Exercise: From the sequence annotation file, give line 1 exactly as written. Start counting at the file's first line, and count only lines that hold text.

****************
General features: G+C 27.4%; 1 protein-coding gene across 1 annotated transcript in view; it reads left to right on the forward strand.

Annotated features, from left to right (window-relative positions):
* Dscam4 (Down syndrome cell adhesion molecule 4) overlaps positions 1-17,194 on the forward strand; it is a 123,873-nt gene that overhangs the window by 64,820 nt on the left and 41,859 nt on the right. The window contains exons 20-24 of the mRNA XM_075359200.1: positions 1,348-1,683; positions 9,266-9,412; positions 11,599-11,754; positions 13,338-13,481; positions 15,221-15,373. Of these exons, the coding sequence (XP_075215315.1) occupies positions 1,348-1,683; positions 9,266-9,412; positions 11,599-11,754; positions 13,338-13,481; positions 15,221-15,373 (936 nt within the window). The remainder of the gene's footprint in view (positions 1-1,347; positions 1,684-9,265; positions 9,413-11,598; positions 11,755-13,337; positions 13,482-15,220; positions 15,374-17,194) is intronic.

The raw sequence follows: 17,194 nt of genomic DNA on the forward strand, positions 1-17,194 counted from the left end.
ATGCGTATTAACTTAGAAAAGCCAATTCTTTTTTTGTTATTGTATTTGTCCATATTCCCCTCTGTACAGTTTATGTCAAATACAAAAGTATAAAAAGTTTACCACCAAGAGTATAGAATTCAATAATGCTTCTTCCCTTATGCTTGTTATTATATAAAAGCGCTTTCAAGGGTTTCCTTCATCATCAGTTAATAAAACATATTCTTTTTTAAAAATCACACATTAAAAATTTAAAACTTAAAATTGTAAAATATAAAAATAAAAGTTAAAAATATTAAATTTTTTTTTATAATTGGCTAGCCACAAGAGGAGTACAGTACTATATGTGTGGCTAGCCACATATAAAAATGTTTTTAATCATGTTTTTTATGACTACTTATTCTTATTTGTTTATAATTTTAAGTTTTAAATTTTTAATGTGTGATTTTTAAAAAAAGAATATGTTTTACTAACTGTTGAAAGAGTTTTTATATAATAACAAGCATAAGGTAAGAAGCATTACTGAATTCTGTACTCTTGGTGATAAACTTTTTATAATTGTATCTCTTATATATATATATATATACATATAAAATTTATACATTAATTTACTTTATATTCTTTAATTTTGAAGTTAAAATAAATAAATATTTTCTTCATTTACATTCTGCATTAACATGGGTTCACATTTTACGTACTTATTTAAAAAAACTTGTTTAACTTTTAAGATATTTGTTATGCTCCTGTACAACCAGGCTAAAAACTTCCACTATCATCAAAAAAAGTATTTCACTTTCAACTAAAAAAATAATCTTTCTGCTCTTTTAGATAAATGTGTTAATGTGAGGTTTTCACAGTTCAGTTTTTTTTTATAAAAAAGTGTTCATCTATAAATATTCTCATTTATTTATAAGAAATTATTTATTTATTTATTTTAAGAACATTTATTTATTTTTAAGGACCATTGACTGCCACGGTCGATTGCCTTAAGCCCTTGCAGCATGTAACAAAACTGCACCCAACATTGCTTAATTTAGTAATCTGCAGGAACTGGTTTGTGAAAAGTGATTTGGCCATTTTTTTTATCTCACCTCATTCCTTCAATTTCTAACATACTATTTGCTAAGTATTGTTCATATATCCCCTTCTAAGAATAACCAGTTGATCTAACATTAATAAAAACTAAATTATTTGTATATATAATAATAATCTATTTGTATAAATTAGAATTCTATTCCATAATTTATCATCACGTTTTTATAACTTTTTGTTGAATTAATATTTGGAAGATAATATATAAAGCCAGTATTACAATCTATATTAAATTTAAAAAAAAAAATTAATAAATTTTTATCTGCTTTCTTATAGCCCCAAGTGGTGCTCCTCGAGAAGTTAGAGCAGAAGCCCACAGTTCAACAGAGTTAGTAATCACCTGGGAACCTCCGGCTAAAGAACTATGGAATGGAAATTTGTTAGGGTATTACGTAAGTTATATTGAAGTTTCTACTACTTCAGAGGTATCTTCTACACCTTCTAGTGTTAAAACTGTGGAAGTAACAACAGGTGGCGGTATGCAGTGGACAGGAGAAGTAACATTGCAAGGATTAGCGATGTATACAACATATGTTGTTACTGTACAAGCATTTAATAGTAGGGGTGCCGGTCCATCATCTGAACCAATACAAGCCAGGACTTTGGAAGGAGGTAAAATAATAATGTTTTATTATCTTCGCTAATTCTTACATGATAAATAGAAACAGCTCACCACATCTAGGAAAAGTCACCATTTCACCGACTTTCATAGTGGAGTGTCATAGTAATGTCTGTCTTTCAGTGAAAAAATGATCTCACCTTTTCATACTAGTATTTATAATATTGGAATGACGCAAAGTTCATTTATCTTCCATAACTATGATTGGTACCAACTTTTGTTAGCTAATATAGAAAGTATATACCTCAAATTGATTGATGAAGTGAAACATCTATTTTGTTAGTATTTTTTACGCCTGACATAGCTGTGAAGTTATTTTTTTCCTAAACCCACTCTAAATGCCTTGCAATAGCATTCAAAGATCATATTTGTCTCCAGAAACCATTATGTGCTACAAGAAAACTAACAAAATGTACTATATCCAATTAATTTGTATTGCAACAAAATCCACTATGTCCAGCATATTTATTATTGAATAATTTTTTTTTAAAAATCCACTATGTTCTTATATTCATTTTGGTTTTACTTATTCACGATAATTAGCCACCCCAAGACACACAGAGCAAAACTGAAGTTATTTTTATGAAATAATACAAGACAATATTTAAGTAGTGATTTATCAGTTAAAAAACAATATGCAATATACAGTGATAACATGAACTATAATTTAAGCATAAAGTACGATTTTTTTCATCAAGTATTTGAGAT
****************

General features: G+C 27.4%; 1 protein-coding gene across 1 annotated transcript in view; it reads left to right on the forward strand.